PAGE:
By Swami Agnivesh


New Delhi - 7 March, 2001

Common to Islam as well as Arya Samaj is the rational insight that God does not have any material image or manifestation. Though, Arya Samaj has been careful to ensure that its rejection of idol-worship does not amount to idolatry, as has been the case with the Taliban in Afghanistan.

The mere presence of the Bamyan Buddhas under any stretch does not amount to idol-worship. On the other hand, the mindless obedience of the dictates of a militia leader whose religious authority emerges from the barrel of his guns does amount to idolatry. We do not expect Taliban to see such subtleties because of the religious fundamentalism that it follows. To militarized mullahs, the destruction of any object could seem like a religious act, especially if it is achieved with the help of tanks and rockets.

Irrespective of what his followers have made of him, Lord Buddha himself was an iconoclast. Every enlightened person becomes one. Given the fact that Buddha did not even believe in the existence of God, it can only be a matter of speculation as to what religious significance his statues can have. It is wholly understandable, nonetheless, that the Taliban sees in the Buddha the absolute contradiction of what it symbolizes. Seen in the light of Buddha, Taliban and all other manifestations of religious fundamentalism look grotesquely pre-historic.

It is a matter of some irony that even as the mute statues of Buddha were being bombarded, several Haj pilgrims were dying in a stampede in Mecca. What spiritual merit does the Q'aba have? How has it become a religious ecstasy to kiss the stone there? Is this not idolatrous? Why should Muslims all over the world turn to Mecca to pray? Does the transcendental God stay put in Mecca?

The Taliban should not fool itself by the fact that demented religious fundamentalism that it sponsors has anything to do with a rational approach to religion. Hardly any institutionalized religion will pass this test. All religions need to undertake a shared pilgrimage towards greater self-criticism and spiritual reformation.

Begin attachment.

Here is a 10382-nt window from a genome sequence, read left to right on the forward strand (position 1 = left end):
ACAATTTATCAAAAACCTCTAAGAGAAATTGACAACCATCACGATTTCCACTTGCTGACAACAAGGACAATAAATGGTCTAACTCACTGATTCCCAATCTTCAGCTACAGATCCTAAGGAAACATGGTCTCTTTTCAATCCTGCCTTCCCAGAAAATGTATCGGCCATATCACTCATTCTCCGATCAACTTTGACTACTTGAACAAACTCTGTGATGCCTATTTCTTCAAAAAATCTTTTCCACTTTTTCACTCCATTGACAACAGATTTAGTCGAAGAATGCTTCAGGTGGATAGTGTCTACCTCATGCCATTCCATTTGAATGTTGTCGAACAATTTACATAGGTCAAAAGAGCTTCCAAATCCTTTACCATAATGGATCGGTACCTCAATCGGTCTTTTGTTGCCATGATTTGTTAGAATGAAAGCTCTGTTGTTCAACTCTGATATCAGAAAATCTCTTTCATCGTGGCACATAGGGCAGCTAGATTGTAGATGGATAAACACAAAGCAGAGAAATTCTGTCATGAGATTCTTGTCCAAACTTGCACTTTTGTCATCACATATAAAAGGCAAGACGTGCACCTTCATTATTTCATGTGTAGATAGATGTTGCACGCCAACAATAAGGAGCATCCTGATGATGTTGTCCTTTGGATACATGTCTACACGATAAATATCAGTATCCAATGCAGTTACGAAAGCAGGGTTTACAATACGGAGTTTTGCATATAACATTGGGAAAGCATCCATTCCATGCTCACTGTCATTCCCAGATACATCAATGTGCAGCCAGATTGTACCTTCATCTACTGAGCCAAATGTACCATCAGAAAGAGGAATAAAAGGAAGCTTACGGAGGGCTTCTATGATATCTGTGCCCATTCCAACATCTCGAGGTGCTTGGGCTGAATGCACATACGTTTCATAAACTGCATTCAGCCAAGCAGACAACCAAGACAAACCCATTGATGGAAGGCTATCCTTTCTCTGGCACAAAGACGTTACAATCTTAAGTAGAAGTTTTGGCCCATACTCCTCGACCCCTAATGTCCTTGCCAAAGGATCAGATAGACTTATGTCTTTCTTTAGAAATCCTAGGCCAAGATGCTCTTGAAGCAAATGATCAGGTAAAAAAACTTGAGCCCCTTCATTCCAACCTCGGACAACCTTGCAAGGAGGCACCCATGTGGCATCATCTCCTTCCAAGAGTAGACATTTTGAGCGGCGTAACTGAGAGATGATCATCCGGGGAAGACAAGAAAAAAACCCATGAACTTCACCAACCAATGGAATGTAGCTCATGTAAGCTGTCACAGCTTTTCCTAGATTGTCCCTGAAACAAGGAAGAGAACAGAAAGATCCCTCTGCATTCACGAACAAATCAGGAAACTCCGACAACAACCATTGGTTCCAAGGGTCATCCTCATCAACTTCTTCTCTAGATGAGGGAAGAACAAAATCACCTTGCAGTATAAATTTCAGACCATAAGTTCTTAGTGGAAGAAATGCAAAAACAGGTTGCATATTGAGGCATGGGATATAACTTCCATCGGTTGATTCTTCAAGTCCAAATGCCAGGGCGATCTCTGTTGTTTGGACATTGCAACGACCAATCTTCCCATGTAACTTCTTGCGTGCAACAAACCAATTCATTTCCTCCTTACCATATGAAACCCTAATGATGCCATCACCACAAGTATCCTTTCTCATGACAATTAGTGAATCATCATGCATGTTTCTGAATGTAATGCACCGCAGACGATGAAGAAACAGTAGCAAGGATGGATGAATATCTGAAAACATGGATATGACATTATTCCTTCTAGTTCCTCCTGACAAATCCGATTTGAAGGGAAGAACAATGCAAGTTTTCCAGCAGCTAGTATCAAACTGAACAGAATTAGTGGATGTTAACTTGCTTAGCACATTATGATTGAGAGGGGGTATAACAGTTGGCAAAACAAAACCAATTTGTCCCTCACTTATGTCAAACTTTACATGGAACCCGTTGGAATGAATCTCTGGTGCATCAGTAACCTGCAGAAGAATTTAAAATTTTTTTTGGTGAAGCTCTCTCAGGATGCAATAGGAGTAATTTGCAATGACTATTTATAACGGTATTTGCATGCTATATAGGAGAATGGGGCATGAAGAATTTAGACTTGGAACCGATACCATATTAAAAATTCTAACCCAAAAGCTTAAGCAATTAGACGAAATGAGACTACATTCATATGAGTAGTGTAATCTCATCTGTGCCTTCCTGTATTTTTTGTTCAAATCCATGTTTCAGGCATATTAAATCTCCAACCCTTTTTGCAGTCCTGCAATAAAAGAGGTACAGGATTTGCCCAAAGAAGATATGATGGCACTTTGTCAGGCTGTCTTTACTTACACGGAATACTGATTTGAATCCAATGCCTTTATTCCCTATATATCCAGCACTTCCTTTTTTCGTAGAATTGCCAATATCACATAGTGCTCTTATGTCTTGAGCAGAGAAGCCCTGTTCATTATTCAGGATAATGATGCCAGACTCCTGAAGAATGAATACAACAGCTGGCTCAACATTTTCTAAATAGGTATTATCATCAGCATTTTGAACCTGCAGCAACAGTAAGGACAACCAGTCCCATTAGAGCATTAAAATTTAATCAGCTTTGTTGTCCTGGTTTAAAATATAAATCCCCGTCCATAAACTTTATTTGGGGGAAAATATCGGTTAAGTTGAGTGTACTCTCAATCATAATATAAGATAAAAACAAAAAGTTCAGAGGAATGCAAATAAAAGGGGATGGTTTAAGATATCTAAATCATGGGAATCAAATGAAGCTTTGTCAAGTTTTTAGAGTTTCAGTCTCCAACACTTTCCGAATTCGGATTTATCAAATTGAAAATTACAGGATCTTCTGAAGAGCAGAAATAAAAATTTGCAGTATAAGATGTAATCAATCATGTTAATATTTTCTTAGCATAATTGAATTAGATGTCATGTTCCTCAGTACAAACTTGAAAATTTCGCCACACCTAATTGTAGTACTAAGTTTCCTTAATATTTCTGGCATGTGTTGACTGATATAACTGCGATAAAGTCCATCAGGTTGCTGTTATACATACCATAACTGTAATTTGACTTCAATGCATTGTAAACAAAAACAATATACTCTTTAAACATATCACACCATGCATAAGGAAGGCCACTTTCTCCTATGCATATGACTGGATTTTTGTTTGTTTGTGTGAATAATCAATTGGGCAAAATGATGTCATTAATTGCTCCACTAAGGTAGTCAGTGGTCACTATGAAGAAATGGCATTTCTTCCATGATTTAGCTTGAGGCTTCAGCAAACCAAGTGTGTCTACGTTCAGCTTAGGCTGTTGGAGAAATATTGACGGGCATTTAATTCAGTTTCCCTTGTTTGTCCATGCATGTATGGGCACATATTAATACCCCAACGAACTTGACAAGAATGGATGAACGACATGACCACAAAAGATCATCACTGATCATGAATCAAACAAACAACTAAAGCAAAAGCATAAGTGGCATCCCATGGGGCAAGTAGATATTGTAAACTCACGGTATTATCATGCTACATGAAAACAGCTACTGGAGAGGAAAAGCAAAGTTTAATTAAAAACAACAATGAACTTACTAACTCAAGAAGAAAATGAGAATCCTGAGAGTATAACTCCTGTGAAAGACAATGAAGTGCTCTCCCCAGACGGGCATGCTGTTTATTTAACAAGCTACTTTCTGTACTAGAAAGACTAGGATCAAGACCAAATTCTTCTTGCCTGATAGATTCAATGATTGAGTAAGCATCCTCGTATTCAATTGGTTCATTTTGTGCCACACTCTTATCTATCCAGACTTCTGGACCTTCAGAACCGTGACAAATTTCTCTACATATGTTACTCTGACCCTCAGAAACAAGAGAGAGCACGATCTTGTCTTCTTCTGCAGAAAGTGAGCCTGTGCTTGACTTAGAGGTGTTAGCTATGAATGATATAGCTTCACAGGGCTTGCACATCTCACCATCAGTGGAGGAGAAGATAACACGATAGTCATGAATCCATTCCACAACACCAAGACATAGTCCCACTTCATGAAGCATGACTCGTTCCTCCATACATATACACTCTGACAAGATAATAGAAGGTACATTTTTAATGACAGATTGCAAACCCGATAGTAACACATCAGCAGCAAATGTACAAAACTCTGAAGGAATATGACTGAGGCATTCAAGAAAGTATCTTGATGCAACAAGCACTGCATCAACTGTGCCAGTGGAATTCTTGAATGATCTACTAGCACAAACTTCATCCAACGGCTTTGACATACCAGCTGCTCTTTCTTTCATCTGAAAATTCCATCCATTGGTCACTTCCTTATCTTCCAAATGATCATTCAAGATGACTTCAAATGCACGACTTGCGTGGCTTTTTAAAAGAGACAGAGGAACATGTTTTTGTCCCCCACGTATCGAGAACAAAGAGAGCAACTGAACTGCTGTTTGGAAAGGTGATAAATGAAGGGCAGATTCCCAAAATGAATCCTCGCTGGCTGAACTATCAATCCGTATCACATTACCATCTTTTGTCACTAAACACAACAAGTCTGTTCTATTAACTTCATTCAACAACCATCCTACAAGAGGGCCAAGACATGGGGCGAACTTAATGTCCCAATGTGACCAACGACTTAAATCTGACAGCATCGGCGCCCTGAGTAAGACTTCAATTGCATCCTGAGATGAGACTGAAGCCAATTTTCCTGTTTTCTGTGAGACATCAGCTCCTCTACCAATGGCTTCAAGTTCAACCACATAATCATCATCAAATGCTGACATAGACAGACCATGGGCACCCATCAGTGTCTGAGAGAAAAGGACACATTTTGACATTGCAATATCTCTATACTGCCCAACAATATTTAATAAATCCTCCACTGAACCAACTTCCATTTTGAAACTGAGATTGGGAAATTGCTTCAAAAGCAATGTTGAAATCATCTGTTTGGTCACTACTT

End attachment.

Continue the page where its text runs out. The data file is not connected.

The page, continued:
The Taliban syndrome has given a new lease of life to the fundamentalist outfits in this country. The blasting of the Buddhas is a windfall for VHP and Bajrang Dal. But do they really expect that their public display of indignation will be mistaken as respect for the Buddha? Few have forgotten that a similar insult was administered to Lord Buddha by code-naming the Pokhran II as "Buddha smiles". Rather than protest, they danced in the streets and distributed sweets!

The Arya Samaj wants to ensure that fundamentalist outfits do not hijack this volatile situation to their advantage. Swami Dayanand Saraswati remains an unparalleled effervescence of rational thought in the religious consciousness of India. He was an unsparing critic of all forms of obscurantism and fundamentalism, irrespective of the religions that patronized them. He did this in order to regain the lost balance between religion and social spirituality. This spiritual renaissance is basic to the revitalization of India which has hitherto been crippled by casteism and religious obscurantism.

It is not enough to endorse or reinforce the current anti-Taliban chorus. The need of the hour is to declare a collective war -a genuine dharm yudh- against the bias, unreason and negativity endemic in institutionalized religions. Let us no longer allow people to be
divided into 'us' and 'them' in the name of religion. Instead let us fight the forces of exploitation and injustice that thrive on by perpetuating poverty, inequality, hate, and irrationality. The Taliban syndrome at home needs to be fought and frustrated.